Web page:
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For These Urban Farmers, the Harvest Is About More Than Healthy Eating

(Photo by Piper Carter)

Summer is usually the most exciting season for a gardener, but for many of Detroit’s black farmers, the harvest is also about survival.

By Damon Mitchell
Next City
September 12, 2017


“Farming is a lost art, a skill in black culture that disappeared after the Great Migration,” says Sun. “Now it’s time for us to get those farming skills back. Pass them down to our sons.”

Sun has spent time in both the juvenile and adult prison system, which ultimately ended up connecting him back to the gardening roots he formed as a child.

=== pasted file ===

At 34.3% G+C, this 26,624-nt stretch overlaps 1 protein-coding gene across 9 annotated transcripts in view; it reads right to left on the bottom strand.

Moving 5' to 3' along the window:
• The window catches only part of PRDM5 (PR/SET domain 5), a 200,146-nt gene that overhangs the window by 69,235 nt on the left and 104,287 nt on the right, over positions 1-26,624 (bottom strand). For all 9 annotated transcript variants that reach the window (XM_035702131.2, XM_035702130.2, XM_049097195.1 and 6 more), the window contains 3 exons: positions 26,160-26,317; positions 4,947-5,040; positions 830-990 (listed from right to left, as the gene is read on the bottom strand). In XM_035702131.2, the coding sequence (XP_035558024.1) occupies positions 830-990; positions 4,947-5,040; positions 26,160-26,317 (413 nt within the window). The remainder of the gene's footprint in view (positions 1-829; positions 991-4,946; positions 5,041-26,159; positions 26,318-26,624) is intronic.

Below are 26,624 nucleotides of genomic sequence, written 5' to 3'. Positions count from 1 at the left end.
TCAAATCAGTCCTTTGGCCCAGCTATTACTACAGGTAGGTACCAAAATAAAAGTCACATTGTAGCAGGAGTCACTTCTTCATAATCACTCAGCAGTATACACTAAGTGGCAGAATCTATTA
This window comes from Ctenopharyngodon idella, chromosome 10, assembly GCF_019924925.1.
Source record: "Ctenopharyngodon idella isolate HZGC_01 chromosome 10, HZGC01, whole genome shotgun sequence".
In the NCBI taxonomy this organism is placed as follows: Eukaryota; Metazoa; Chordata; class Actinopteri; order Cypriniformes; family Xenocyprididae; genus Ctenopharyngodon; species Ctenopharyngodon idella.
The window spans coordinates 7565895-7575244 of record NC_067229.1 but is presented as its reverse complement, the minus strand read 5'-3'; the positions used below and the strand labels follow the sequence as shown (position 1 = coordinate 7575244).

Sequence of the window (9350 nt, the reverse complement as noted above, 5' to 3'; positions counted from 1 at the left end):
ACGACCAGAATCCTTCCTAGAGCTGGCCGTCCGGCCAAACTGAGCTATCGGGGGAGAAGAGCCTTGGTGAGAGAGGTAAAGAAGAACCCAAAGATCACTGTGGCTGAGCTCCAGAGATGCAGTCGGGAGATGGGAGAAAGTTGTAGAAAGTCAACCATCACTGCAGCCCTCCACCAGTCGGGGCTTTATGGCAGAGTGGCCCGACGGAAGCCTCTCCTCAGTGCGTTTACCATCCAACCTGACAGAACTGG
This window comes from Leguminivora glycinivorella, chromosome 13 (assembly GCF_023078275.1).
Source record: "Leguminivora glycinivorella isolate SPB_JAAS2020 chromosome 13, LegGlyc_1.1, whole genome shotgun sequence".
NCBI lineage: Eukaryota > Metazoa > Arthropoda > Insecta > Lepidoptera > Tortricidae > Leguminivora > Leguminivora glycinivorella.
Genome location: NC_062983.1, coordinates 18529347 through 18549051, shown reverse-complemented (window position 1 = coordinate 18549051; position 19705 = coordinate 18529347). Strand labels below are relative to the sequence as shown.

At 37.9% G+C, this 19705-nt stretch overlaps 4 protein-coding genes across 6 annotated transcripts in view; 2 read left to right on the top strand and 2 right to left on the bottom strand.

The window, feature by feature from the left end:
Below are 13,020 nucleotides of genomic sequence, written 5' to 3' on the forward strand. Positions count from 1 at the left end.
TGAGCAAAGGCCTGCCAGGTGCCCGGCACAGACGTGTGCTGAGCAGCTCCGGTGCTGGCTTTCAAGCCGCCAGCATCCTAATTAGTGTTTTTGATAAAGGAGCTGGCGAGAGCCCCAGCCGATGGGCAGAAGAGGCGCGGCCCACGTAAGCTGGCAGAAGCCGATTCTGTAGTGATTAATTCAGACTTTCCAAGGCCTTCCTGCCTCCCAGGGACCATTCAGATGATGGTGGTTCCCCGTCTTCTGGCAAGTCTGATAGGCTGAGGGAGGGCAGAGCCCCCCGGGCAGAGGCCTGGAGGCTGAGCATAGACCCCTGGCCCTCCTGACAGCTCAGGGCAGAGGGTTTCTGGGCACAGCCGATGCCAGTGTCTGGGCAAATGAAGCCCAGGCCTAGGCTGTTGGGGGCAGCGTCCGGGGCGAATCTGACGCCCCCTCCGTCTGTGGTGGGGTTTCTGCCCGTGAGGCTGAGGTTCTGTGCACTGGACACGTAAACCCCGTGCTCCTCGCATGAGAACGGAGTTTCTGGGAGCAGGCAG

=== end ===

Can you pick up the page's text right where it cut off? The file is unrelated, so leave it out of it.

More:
“In prison, I ended up dealing with a lot of the lifers and their garden plots, helping them out, building with them. That allowed me to eat. I found that you could eat better out of the garden than you could out of the chow hall,” he explains. “That’s what brought me back to farming.”

Since its start in 2011, NOS has been rather successful for an independent farm without corporate or foundation backing. Cole says she and Sun have applied for grant funding in the past, and received donations from neighbors, family and friends, but that the farm is mostly self-funded. During the school year, Cole works as an elementary school math teacher. Sun has an entrepreneurial spirit and frequently gets contracts for home renovation projects.

Read the complete article here.